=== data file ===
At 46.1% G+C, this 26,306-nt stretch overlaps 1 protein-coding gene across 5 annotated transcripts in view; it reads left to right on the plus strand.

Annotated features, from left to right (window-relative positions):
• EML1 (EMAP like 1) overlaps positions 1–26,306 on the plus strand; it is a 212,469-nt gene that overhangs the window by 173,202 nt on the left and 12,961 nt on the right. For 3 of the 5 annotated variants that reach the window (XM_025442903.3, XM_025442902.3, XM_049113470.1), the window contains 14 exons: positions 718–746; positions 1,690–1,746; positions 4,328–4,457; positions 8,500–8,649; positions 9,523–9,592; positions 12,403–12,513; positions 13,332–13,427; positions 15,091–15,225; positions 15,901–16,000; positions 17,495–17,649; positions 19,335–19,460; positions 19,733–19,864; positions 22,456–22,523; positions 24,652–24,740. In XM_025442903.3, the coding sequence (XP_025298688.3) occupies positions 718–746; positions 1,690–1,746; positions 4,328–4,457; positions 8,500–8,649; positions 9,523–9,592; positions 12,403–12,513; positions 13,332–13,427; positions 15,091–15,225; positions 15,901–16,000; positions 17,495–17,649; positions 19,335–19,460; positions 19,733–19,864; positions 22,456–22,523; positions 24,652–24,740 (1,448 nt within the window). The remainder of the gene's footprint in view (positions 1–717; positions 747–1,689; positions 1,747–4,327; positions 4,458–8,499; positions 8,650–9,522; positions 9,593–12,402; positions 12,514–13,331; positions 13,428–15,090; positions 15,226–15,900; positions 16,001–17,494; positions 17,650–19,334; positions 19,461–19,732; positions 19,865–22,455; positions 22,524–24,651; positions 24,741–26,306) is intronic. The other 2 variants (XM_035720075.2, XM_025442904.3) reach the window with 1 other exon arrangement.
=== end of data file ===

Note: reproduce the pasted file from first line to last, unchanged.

At 46.1% G+C, this 26,306-nt stretch overlaps 1 protein-coding gene across 5 annotated transcripts in view; it reads left to right on the plus strand.

Annotated features, from left to right (window-relative positions):
• EML1 (EMAP like 1) overlaps positions 1–26,306 on the plus strand; it is a 212,469-nt gene that overhangs the window by 173,202 nt on the left and 12,961 nt on the right. For 3 of the 5 annotated variants that reach the window (XM_025442903.3, XM_025442902.3, XM_049113470.1), the window contains 14 exons: positions 718–746; positions 1,690–1,746; positions 4,328–4,457; positions 8,500–8,649; positions 9,523–9,592; positions 12,403–12,513; positions 13,332–13,427; positions 15,091–15,225; positions 15,901–16,000; positions 17,495–17,649; positions 19,335–19,460; positions 19,733–19,864; positions 22,456–22,523; positions 24,652–24,740. In XM_025442903.3, the coding sequence (XP_025298688.3) occupies positions 718–746; positions 1,690–1,746; positions 4,328–4,457; positions 8,500–8,649; positions 9,523–9,592; positions 12,403–12,513; positions 13,332–13,427; positions 15,091–15,225; positions 15,901–16,000; positions 17,495–17,649; positions 19,335–19,460; positions 19,733–19,864; positions 22,456–22,523; positions 24,652–24,740 (1,448 nt within the window). The remainder of the gene's footprint in view (positions 1–717; positions 747–1,689; positions 1,747–4,327; positions 4,458–8,499; positions 8,650–9,522; positions 9,593–12,402; positions 12,514–13,331; positions 13,428–15,090; positions 15,226–15,900; positions 16,001–17,494; positions 17,650–19,334; positions 19,461–19,732; positions 19,865–22,455; positions 22,524–24,651; positions 24,741–26,306) is intronic. The other 2 variants (XM_035720075.2, XM_025442904.3) reach the window with 1 other exon arrangement.